We have tried different things. For example, splitting the weekend, my partner spending one day with me and one day with her, [but] that has not worked out and has not been very practical. We are currently trying to have one weekend with one partner and one weekend with the other one, so at least if there are changes in schedule for whatever reasons—for example, it is Ella’s weekend and for whatever reason they are spending it in the city—it is still her weekend with Ella. So, Ella has the priority. And it seems to work well in that way. That there is a recognition that that is your time and sometimes we are having respect and are staying away, and then sometimes we are off spending the time together the three of us.

Ella described working on boundary issues, and reflected on building a relationship with Crystal as well and what it’s like to share her girlfriend, especially in terms of sex:

I feel strange just walking in the bedroom when Crystal is there. … I know it is Crystal’s space. At first there were issues of how much of a friend can I be with Crystal, but now there is not. I don’t feel that at all. I think I did mention before that if Crystal and I are together, I am really aware that we are not talking about Wanda, so I think that Wanda is comfortable with that. That she knows that is not something going on. I know that there are some things that Wanda has talked with Crystal about me, and I know there are some things that she hasn’t. I am okay with what she has told Crystal.

It is interesting—I am not saying [polyamory] is not something I would choose, but it is not something I would have thought about on my own. Not that I didn’t know it existed, but I had not thought it was something I could do. It takes different work, more head and heart work. I have to learn how to deal with Wanda’s relationship with Crystal. In a monogamous relationship, that is not there.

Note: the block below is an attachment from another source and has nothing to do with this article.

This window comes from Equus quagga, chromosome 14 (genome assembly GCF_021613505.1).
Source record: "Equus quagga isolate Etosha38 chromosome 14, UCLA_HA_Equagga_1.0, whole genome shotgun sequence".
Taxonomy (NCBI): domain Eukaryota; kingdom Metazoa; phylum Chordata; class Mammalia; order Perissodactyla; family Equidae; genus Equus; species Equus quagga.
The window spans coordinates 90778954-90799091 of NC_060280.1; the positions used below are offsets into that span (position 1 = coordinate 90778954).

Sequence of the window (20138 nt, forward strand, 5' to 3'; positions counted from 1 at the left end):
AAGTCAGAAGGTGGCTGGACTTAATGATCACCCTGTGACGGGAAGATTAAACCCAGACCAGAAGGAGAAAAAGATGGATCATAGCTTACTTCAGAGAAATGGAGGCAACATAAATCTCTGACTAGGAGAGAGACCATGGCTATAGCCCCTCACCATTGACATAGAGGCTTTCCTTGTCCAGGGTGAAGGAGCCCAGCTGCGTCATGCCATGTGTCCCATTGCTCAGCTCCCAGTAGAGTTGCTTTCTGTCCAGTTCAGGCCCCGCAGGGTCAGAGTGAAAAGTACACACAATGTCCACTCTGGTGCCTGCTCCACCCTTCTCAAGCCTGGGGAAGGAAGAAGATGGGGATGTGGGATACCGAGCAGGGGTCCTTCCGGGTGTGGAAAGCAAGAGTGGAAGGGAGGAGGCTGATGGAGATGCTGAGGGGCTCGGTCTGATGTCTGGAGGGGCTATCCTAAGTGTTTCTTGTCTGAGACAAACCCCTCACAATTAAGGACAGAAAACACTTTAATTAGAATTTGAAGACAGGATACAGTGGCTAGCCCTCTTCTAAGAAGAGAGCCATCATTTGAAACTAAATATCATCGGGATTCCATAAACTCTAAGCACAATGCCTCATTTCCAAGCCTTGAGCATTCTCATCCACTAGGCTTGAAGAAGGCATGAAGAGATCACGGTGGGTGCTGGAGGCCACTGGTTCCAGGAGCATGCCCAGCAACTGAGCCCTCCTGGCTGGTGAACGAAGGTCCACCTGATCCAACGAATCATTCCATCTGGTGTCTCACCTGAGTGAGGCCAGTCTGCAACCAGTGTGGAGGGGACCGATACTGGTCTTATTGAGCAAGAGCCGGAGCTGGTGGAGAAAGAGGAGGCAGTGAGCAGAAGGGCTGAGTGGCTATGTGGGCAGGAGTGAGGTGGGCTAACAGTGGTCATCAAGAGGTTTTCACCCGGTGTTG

I spend the night at their house, on the pull out-couch and them in the bedroom. I did say that it would be weird to hear them having sex. I have not heard them having sex—possibly they have and I didn’t hear it—but that is something I guess that I have to get used to, or adjust to, or request that it does not happen while I am there. If Wanda and I are on the sleeper sofa together and Crystal is in the bedroom what does Crystal think of that? Her feelings are different than mine. I think she is more OK with it. I think she thinks it is hot. I don’t think it is hot.

I think of it more as my girlfriend having sex with her other girlfriend, and that is not so comfortable for me right now. It is too much. … I like watching reality shows, so I think of myself as a voyeur in that sense, and I watch porn and most of the time I like watching it, but it is not the person right there. They are removed by TV-land or whatever.

In an apartment when there is someone above you having sex, it is like “Oh my god, can you stop that?!” But when it’s Wanda, it is more than “Can you stop making the noise?” There is something more personal to it. I have not quite figured all of that out—if I can get over that, or if it will always be there.